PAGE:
We hear a lot about AI’s potential to expand ultrasound to far more users and clinical settings, and a new study out of Singapore suggests that ultrasound’s AI-driven expansion might go far beyond what many of us had in mind.
The PANES-HF trial set up a home-based echo heart failure screening program that equipped a team of complete novices (no experience with echo, or in healthcare) with EchoNous’s AI-guided handheld ultrasound system and Us2.ai’s AI-automated echo analysis and reporting solution.
After just two weeks of training, the novices performed at-home echocardiography exams on 100 patients with suspected heart failure, completing the studies in an average of 11.5 minutes per patient.
When compared to the same 100 patients’ NT-proBNP blood test results and reference standard echo exams (expert sonographers, cart-based echo systems, and cardiologist interpretations), the novice echo AI pathway…
- Yielded interpretable results in 96 patients
- Improved risk prediction accuracy versus NT-proBNP by 30%
- Detected abnormal LVEF <50% scans with an 0.880 AUC (vs. NT-proBNP’s 0.651-0.690 AUCs)
- Achieved good agreement with expert clinicians for LVEF<50% detection (k=0.742)
These findings were strong enough for the authors to suggest that emerging ultrasound and AI technologies will enable healthcare organizations to create completely new heart failure pathways. That might start with task-shifting from cardiologists to primary care, but could extend to novice-performed exams and home-based care.
Considering the rising prevalence of heart failure, the recent advances in HF treatments, and the continued sonographer shortage, there’s clearly a need for more accessible and efficient echo pathways — and this study is arguably the strongest evidence that AI might be at the center of those new pathways.
A Cedars-Sinai-led team developed an echocardiography AI model that was able to accurately assess coronary artery calcium buildup, potentially revealing a safer, more economical, and more accessible approach to CAC scoring.
The researchers used 1,635 Cedars-Sinai patients’ transthoracic echocardiogram (TTE) videos paired with their CT-based Agatston CAC scores to train an AI model to predict patients’ CAC scores based on their PLAX view TTE videos.
When tested against Cedars-Sinai TTEs that weren’t used for AI training, the TTE CAC AI model detected…
- Zero CAC patients with “high discriminatory abilities” (AUC: 0.81)
- Intermediate patients “modestly well” (≥200 scores; AUC: 0.75)
- High CAC patients “modestly well” (≥400 scores; AUC: 0.74)
When validated against 92 TTEs from an external Stanford dataset, the AI model similarly predicted which patients had zero and high CAC scores (AUCs: 0.75 & 0.85).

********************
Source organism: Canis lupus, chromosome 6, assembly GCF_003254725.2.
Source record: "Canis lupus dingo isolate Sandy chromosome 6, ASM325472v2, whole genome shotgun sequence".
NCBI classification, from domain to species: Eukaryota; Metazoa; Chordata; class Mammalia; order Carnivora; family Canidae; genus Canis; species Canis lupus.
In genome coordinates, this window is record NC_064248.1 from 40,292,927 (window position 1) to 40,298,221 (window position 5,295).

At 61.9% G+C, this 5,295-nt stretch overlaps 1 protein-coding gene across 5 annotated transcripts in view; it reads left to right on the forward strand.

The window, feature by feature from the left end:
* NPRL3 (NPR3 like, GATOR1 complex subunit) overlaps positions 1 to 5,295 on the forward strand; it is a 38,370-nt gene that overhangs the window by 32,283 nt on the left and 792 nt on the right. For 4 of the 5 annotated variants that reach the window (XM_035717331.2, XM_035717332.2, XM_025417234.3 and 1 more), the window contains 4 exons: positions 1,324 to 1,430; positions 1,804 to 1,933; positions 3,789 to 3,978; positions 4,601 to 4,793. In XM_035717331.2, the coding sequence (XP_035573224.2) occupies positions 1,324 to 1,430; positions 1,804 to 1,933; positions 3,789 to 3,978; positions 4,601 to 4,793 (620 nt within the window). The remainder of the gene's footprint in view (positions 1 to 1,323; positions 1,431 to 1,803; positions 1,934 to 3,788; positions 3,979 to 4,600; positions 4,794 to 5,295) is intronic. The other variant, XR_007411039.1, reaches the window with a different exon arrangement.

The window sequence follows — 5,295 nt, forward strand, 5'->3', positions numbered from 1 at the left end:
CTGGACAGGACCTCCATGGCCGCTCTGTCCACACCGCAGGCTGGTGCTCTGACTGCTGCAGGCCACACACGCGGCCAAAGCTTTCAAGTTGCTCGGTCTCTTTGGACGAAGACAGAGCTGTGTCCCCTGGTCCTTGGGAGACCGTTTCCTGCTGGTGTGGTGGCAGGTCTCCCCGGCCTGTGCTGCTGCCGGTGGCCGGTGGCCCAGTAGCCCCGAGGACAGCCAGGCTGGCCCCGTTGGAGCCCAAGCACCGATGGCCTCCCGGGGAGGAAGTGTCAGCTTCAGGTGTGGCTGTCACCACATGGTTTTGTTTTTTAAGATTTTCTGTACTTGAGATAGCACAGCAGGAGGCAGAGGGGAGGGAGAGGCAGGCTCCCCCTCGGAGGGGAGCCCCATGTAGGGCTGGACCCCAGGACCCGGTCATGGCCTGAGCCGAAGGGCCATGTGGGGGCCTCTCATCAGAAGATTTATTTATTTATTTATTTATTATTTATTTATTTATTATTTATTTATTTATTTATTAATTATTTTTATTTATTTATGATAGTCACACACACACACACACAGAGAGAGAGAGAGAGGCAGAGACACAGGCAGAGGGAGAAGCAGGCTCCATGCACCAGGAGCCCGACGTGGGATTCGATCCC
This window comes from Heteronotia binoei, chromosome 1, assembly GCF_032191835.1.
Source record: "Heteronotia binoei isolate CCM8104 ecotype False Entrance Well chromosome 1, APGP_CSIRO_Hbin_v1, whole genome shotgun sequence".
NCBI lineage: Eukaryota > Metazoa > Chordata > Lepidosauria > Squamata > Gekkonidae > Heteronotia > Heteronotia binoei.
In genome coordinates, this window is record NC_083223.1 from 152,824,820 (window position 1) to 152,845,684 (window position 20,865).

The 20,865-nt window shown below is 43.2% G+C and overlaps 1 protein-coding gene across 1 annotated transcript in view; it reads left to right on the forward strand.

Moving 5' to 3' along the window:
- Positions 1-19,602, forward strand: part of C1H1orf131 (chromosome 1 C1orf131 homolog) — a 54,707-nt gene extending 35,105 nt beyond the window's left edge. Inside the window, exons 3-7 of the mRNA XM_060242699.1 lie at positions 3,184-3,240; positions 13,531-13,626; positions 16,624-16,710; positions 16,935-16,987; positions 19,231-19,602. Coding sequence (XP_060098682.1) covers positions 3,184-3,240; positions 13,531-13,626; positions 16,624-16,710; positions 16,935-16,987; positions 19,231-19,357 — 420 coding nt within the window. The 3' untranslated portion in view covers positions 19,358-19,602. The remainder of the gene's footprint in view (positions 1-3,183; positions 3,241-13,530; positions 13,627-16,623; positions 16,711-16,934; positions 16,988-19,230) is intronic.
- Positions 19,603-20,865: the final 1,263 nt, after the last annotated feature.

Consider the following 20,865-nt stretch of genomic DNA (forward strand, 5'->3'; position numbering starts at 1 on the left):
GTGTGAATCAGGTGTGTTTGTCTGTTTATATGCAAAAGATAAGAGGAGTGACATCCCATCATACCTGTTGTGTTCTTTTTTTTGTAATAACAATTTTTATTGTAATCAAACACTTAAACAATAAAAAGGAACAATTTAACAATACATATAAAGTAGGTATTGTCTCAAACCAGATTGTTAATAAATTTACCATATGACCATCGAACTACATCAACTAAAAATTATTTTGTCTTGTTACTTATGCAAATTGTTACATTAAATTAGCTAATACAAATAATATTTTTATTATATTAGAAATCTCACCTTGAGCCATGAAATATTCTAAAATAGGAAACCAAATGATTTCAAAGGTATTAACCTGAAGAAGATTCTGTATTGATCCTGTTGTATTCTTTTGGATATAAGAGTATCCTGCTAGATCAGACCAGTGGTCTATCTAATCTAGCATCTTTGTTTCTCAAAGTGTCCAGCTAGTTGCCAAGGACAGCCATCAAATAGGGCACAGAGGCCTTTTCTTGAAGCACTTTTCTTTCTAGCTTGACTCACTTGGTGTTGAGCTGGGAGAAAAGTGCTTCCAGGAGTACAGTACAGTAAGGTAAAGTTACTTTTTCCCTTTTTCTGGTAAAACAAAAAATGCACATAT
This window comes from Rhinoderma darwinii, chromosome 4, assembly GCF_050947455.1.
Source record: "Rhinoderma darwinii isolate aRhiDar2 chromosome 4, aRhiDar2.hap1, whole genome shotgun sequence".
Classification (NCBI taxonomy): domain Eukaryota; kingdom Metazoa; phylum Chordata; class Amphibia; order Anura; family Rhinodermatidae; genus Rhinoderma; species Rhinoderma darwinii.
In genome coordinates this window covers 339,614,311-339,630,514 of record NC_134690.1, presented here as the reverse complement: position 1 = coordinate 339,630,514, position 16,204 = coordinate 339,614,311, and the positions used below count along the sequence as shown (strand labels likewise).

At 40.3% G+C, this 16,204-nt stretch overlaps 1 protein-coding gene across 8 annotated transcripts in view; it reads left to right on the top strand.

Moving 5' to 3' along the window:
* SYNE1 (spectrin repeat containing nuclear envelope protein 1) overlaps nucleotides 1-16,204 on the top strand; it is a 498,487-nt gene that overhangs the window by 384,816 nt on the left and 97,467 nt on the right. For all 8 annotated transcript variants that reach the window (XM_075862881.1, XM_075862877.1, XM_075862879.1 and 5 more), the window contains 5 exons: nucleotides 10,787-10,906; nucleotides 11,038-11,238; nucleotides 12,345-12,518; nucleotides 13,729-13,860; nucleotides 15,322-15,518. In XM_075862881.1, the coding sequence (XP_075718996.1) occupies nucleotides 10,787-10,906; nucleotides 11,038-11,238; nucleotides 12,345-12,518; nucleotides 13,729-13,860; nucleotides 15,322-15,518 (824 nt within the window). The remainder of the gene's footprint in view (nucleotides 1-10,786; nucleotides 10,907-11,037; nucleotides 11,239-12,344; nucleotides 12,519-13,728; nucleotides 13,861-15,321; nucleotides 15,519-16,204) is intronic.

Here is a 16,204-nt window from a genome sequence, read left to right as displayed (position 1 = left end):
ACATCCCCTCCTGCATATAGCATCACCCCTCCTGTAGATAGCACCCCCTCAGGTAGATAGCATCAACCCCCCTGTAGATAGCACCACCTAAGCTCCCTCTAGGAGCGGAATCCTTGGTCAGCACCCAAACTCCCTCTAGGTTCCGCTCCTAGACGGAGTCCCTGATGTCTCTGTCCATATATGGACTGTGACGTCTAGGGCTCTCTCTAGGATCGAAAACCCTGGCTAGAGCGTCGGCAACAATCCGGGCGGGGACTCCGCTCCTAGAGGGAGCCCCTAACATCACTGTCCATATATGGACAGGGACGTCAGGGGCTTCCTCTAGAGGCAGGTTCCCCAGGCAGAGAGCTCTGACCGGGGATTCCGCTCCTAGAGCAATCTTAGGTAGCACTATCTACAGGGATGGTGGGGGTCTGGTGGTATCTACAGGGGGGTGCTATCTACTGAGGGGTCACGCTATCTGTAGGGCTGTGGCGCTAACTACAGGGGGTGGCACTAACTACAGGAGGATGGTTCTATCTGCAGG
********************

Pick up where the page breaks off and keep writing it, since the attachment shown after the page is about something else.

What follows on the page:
More importantly, the TTE AI CAC scores accurately predicted the patients’ future risks. TTE CAC scores predicted one-year mortality similarly to CT CAC scores, and they even improved overall prediction of low-risk patients by downgrading patients who had high CT CAC scores and zero TTE CAC scores.
CT-based CAC scoring is widely accepted, but it isn’t accessible to many patients, and concerns about its safety and value (cost, radiation, incidentals) have kept the USPSTF from formally recommending it for coronary artery disease surveillance. We’d need a lot more research and AI development efforts, but if TTE CAC AI solutions like this prove to be reliable, it could make CAC scoring far more accessible and potentially even more accepted.
Exo took a big step towards making its handheld ultrasounds easier to use and adopt, acquiring AI startup Medo AI. Although unexpected, this is a logical and potentially significant acquisition that deserves a deeper look…
Exo plans to integrate Medo’s Sweep AI technology into its ultrasound platform, forecasting that this hardware-software combination will streamline Exo POCUS adoption among clinicians who lack ultrasound training/experience.
- Medo’s automated image acquisition and interpretation software has clearance for two exams (thyroid nodule assessments, developmental hip dysplasia screening), and it has more AI modules in development.
Exo didn’t disclose acquisition costs, but Medo AI is relatively modest in size (23 employees on LinkedIn, no public info on VC rounds) and it’s unclear if it had any other bidders.
- Either way, Exo can probably afford it following its $220M Series C in July 2021 (total funding now >$320m), especially considering that Medo’s use case directly supports Exo’s core strategy of expanding POCUS to more clinicians.
Some might point out how this acquisition continues 2022’s AI shakeup, which brought three other AI acquisitions (Aidence & Quantib by RadNet; Nines by Sirona) and at least two strategic pivots (MaxQ AI & Kheiron).
- That said, this is the first AI acquisition by a hardware vendor and it doesn’t represent the type of segment consolidation that everyone keeps forecasting.
Exo’s Medo acquisition does introduce a potential shift in the way handheld ultrasound vendors might approach expanding their AI software stack, after historically focusing on a mix of partnerships and in-house development.
Handheld ultrasound is perhaps the only medical imaging product segment that includes an even mix of the industry’s largest OEMs and extremely well-funded startups, setting the stage for fierce competition.
That competition is even stronger when you consider that the handheld ultrasound segment’s primary market (point-of-care clinicians) is still early in its adoption curve, which places a big target on any products that could make handheld ultrasounds easier to use and adopt (like Medo AI).